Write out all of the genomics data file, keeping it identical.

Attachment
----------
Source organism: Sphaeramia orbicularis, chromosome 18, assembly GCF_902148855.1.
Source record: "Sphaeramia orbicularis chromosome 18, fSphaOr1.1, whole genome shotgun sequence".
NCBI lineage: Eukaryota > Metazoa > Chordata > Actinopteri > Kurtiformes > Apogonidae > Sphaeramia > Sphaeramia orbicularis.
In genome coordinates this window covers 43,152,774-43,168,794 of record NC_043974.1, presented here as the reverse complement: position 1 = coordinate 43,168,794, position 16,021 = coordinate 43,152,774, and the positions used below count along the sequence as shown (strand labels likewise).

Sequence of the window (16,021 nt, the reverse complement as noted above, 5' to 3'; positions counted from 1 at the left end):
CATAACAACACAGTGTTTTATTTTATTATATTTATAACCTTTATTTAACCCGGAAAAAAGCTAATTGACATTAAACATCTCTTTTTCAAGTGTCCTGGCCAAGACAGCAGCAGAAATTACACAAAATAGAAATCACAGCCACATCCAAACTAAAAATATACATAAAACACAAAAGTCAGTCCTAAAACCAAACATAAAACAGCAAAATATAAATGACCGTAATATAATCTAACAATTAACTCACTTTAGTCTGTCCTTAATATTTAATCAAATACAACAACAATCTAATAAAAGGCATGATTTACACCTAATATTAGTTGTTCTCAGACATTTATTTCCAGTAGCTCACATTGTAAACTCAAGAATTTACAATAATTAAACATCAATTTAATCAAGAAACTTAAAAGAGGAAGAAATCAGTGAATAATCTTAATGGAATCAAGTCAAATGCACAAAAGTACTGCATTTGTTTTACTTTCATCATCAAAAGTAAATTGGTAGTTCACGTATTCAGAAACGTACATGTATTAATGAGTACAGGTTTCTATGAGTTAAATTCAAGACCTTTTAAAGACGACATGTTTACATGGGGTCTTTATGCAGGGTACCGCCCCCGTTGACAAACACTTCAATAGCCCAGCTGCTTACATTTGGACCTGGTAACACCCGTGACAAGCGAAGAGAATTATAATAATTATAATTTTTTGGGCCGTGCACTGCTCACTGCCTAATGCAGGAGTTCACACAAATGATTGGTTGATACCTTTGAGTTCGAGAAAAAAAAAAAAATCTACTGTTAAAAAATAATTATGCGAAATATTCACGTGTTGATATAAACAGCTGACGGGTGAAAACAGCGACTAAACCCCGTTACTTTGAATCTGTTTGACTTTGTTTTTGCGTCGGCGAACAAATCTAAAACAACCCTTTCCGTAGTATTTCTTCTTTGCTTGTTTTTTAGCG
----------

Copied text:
Source organism: Sphaeramia orbicularis, chromosome 18, assembly GCF_902148855.1.
Source record: "Sphaeramia orbicularis chromosome 18, fSphaOr1.1, whole genome shotgun sequence".
NCBI lineage: Eukaryota > Metazoa > Chordata > Actinopteri > Kurtiformes > Apogonidae > Sphaeramia > Sphaeramia orbicularis.
In genome coordinates this window covers 43,152,774-43,168,794 of record NC_043974.1, presented here as the reverse complement: position 1 = coordinate 43,168,794, position 16,021 = coordinate 43,152,774, and the positions used below count along the sequence as shown (strand labels likewise).

Sequence of the window (16,021 nt, the reverse complement as noted above, 5' to 3'; positions counted from 1 at the left end):
CATAACAACACAGTGTTTTATTTTATTATATTTATAACCTTTATTTAACCCGGAAAAAAGCTAATTGACATTAAACATCTCTTTTTCAAGTGTCCTGGCCAAGACAGCAGCAGAAATTACACAAAATAGAAATCACAGCCACATCCAAACTAAAAATATACATAAAACACAAAAGTCAGTCCTAAAACCAAACATAAAACAGCAAAATATAAATGACCGTAATATAATCTAACAATTAACTCACTTTAGTCTGTCCTTAATATTTAATCAAATACAACAACAATCTAATAAAAGGCATGATTTACACCTAATATTAGTTGTTCTCAGACATTTATTTCCAGTAGCTCACATTGTAAACTCAAGAATTTACAATAATTAAACATCAATTTAATCAAGAAACTTAAAAGAGGAAGAAATCAGTGAATAATCTTAATGGAATCAAGTCAAATGCACAAAAGTACTGCATTTGTTTTACTTTCATCATCAAAAGTAAATTGGTAGTTCACGTATTCAGAAACGTACATGTATTAATGAGTACAGGTTTCTATGAGTTAAATTCAAGACCTTTTAAAGACGACATGTTTACATGGGGTCTTTATGCAGGGTACCGCCCCCGTTGACAAACACTTCAATAGCCCAGCTGCTTACATTTGGACCTGGTAACACCCGTGACAAGCGAAGAGAATTATAATAATTATAATTTTTTGGGCCGTGCACTGCTCACTGCCTAATGCAGGAGTTCACACAAATGATTGGTTGATACCTTTGAGTTCGAGAAAAAAAAAAAAATCTACTGTTAAAAAATAATTATGCGAAATATTCACGTGTTGATATAAACAGCTGACGGGTGAAAACAGCGACTAAACCCCGTTACTTTGAATCTGTTTGACTTTGTTTTTGCGTCGGCGAACAAATCTAAAACAACCCTTTCCGTAGTATTTCTTCTTTGCTTGTTTTTTAGCG